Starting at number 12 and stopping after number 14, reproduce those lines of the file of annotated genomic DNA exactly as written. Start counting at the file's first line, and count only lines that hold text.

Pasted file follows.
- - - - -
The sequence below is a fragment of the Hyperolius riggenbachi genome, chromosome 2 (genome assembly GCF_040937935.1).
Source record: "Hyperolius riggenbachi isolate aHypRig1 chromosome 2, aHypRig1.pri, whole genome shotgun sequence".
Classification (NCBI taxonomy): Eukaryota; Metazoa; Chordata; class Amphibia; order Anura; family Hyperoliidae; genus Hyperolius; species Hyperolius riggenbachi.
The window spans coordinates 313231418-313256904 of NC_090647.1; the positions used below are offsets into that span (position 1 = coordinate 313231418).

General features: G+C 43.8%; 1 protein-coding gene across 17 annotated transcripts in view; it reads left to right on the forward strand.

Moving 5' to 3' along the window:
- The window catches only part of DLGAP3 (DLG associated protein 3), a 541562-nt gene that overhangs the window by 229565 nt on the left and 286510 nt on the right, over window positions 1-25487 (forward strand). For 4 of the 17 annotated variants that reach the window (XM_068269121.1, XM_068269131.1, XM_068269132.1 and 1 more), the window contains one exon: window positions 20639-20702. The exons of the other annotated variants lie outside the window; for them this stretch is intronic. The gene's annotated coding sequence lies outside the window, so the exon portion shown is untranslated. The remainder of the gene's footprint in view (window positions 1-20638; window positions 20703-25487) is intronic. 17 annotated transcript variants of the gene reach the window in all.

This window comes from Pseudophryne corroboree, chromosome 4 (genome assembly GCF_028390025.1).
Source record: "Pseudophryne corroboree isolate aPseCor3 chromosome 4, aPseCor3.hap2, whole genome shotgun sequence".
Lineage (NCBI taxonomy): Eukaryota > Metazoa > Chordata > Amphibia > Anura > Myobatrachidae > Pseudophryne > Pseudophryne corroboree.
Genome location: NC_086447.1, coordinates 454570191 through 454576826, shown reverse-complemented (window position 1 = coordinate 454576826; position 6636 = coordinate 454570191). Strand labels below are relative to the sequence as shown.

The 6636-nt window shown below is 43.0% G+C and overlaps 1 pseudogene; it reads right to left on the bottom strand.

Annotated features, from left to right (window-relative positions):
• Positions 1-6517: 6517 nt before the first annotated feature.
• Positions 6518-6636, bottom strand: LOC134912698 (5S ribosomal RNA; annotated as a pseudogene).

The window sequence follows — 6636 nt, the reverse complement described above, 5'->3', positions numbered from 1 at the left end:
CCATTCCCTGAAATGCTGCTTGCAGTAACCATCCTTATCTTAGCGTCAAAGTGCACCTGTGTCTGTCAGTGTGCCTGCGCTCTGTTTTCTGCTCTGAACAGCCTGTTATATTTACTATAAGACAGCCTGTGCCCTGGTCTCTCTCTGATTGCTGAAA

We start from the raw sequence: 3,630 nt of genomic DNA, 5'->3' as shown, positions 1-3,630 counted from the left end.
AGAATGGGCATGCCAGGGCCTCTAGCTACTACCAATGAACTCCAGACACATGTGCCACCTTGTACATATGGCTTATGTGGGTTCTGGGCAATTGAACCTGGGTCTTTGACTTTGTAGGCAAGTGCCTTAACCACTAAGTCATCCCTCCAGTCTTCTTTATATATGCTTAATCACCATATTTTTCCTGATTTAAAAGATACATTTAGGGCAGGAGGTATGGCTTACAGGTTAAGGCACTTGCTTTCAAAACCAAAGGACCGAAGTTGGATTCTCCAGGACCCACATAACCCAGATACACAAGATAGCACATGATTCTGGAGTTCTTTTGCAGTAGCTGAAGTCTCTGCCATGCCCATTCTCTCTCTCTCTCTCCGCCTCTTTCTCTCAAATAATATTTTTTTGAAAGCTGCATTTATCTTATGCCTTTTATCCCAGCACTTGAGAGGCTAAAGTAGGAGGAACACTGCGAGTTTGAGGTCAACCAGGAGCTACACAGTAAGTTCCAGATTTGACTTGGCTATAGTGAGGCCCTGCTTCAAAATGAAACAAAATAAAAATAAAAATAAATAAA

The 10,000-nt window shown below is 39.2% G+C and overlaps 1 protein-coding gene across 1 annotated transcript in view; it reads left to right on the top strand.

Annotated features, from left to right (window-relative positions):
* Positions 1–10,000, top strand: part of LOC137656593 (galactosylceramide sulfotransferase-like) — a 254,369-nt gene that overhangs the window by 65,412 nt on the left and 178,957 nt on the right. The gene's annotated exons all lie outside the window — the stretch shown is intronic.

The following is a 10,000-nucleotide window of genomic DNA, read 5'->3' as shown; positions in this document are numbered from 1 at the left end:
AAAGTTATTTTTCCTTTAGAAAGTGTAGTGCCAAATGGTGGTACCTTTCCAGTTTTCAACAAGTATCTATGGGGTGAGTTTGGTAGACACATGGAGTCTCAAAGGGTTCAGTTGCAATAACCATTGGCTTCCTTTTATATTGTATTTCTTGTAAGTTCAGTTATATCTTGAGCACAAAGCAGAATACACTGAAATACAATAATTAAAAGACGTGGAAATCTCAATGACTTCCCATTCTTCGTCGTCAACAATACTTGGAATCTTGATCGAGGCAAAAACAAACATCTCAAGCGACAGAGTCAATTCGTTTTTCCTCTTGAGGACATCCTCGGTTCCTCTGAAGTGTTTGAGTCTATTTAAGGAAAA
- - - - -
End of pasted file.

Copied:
The 6636-nt window shown below is 43.0% G+C and overlaps 1 pseudogene; it reads right to left on the bottom strand.

Annotated features, from left to right (window-relative positions):
• Positions 1-6517: 6517 nt before the first annotated feature.